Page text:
Early in sobriety, the focus was on not drinking, how I was feeling and just living life without the numb. The longer time went on, the easier it became. Things would come up, I learned how to deal. The depression and anxiety that had been numbed for so many years was finally allowed to bubble up, surface and be expelled. I sought counseling. I used medication for a while. It saved my sanity. I gained new tools in my tool belt to navigate living a life in a skin I don’t always feel comfortable in.

In conversations with other sober peeps, I have gained a new understanding that only hindsight and experience can teach. When people ask questions about their own drinking I can now recognize that when I was asking those same questions – I had a problem that I did not want. But in that rearview mirror perspective I see it so much clearer than I did then – minus all the evaluating, the justifying, lets face it – the bullshitting – I was doing to myself to convince myself otherwise.

In early sobriety I wanted to be somehow NOT the thing I was afraid I was. Couldn’t I just please be a normal drinker? Couldn’t I just stop at one or two? Surely I should be able to do that. I’m an adult for God’s sake. And moms NEED wine, right? Aren’t I so sophisticated drinking my red wine? Seeking support for what I wanted came easily. You can find anything you want online – but it’s not always what you need.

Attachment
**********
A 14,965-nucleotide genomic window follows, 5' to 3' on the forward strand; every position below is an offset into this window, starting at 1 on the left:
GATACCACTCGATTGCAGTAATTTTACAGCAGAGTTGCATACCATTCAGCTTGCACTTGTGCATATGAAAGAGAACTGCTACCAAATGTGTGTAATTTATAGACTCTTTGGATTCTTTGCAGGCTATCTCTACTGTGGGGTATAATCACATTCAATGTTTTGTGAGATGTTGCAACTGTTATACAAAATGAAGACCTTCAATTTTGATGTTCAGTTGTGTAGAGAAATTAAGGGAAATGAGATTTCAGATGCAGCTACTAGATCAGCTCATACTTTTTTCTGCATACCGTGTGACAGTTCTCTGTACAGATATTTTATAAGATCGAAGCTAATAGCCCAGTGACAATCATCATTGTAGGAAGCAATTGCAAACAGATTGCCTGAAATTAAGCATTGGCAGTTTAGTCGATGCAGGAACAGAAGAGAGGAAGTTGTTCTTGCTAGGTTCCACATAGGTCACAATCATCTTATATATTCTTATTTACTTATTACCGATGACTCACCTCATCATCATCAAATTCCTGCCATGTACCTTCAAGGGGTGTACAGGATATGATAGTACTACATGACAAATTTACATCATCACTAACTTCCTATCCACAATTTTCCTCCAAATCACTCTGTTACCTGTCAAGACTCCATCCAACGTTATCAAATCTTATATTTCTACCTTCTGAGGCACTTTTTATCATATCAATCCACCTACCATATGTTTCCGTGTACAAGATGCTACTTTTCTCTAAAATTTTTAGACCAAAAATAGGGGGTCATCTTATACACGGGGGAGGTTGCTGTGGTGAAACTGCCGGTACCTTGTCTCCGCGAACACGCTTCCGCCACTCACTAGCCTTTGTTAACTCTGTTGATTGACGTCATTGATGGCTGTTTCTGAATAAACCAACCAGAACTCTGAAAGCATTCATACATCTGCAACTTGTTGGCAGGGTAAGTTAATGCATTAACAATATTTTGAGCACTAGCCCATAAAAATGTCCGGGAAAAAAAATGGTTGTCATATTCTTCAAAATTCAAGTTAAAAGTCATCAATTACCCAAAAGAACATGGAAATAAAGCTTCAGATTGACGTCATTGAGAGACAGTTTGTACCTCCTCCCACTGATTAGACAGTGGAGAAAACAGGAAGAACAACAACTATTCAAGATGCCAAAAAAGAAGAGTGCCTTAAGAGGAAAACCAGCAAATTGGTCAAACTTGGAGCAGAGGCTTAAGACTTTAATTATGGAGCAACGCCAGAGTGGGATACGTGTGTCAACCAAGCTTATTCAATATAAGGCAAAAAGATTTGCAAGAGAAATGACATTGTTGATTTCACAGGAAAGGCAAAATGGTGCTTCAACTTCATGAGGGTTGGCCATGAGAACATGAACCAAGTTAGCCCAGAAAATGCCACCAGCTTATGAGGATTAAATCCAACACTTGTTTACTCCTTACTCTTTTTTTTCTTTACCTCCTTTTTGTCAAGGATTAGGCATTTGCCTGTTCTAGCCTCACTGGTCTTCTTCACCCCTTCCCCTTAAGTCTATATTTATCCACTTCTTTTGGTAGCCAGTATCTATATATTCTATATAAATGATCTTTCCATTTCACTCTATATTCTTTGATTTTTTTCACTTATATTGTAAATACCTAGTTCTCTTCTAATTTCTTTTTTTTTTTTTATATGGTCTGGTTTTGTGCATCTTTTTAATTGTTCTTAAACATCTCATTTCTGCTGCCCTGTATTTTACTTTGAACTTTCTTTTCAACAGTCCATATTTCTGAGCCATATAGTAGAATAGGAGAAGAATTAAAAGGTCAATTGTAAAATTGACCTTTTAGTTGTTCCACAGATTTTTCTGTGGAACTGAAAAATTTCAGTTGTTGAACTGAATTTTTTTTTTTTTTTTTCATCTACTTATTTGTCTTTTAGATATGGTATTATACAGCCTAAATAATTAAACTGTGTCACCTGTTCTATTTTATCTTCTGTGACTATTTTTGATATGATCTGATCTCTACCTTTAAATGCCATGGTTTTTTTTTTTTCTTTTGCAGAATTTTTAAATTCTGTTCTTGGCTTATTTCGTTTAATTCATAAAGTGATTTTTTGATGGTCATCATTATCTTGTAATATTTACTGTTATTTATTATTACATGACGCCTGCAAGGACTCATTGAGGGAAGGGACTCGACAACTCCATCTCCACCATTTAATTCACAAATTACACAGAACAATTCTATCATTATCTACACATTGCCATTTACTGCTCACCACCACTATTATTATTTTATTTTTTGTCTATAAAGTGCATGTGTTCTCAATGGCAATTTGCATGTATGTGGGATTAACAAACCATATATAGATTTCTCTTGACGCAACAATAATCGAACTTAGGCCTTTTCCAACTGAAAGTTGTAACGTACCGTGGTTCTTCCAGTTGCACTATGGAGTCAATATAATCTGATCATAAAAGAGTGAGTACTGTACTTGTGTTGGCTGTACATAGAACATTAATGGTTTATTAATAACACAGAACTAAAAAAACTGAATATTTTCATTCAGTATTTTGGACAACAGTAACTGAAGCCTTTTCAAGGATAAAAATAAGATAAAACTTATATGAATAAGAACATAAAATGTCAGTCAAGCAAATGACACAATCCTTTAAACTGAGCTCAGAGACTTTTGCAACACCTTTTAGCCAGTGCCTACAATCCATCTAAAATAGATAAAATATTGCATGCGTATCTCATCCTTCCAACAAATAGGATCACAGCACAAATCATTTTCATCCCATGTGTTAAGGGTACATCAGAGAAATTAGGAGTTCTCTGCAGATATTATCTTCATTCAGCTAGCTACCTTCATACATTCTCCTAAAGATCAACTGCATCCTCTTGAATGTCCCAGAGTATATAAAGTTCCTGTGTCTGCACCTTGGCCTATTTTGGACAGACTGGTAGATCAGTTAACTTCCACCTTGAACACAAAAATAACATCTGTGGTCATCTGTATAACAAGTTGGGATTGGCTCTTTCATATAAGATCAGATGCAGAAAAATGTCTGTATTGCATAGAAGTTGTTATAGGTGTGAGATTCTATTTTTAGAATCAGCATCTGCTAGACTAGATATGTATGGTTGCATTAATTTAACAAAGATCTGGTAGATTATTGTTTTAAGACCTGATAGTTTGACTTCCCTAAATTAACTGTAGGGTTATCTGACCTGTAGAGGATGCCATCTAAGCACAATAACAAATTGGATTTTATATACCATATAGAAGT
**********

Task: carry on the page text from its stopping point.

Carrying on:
I’m so grateful for sobriety, for feeling the things I don’t always want to deal with. But the thing that I’m really thankful for is the ability to not only recognize myself in others’ own journeys, but to offer advice and a shoulder from the standpoint of “I’ve been there….” Those voices and support were invaluable to me in early sobriety.

3 years makes a hell of a difference in perspective.

I am so grateful.


2 thoughts on “Perspective”

  1. Great post. I’m so glad I read it. I’m coming up on two years and my sister is currently in the hospital dextoxing and has stage 4 cirrhosis. At first I felt a lot of blame, but now I’m seeing that it’s not about me, and if she decides to seek my help and support, I’ll be there. And I can offer perspective that I couldn’t when I was newly sober. Thanks for writing this. Xx

    Liked by 1 person

    1. It’s so hard. For ourselves and to watch those we love continue to suffer. And I agree with you wholeheartedly; for your sister, it’s nothing to do with you. Easy to say, harder to internalize. ❤️

      Liked by 1 person

What do you think?

Fill in your details below or click an icon to log in: Logo

You are commenting using your account. Log Out /  Change )

Facebook photo

You are commenting using your Facebook account. Log Out /  Change )

Connecting to %s

%d bloggers like this: